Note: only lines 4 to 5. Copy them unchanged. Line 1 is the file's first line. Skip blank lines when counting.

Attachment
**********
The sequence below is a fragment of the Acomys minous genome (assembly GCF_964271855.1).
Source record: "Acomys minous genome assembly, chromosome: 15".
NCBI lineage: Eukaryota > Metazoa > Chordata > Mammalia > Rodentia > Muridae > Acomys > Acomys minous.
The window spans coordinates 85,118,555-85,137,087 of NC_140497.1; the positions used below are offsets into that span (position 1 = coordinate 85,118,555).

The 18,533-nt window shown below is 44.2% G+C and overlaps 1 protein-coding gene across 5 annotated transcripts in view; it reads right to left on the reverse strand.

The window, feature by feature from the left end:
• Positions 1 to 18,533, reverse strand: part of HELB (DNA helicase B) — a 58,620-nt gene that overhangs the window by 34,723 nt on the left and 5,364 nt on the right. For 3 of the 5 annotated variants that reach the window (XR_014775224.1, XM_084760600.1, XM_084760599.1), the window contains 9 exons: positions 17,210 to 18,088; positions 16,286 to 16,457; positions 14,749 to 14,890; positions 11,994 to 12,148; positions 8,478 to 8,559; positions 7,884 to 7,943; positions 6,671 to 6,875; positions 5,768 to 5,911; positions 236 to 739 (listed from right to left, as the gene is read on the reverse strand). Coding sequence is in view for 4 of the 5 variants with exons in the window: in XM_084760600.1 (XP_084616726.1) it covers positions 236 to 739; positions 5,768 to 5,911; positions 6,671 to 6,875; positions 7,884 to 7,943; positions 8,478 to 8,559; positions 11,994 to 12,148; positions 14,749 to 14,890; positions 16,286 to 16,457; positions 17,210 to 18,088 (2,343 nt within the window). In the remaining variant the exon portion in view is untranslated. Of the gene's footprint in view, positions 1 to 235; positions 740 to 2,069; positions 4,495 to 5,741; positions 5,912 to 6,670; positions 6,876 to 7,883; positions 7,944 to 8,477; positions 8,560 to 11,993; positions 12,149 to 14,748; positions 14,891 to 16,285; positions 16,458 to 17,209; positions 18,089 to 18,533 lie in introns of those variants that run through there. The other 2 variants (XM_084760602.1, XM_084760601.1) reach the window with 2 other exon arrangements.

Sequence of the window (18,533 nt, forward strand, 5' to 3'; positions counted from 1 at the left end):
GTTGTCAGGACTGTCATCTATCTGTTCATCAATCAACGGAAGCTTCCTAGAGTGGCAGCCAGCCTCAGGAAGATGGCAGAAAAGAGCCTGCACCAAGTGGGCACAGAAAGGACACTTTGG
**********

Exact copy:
The window spans coordinates 85,118,555-85,137,087 of NC_140497.1; the positions used below are offsets into that span (position 1 = coordinate 85,118,555).

The 18,533-nt window shown below is 44.2% G+C and overlaps 1 protein-coding gene across 5 annotated transcripts in view; it reads right to left on the reverse strand.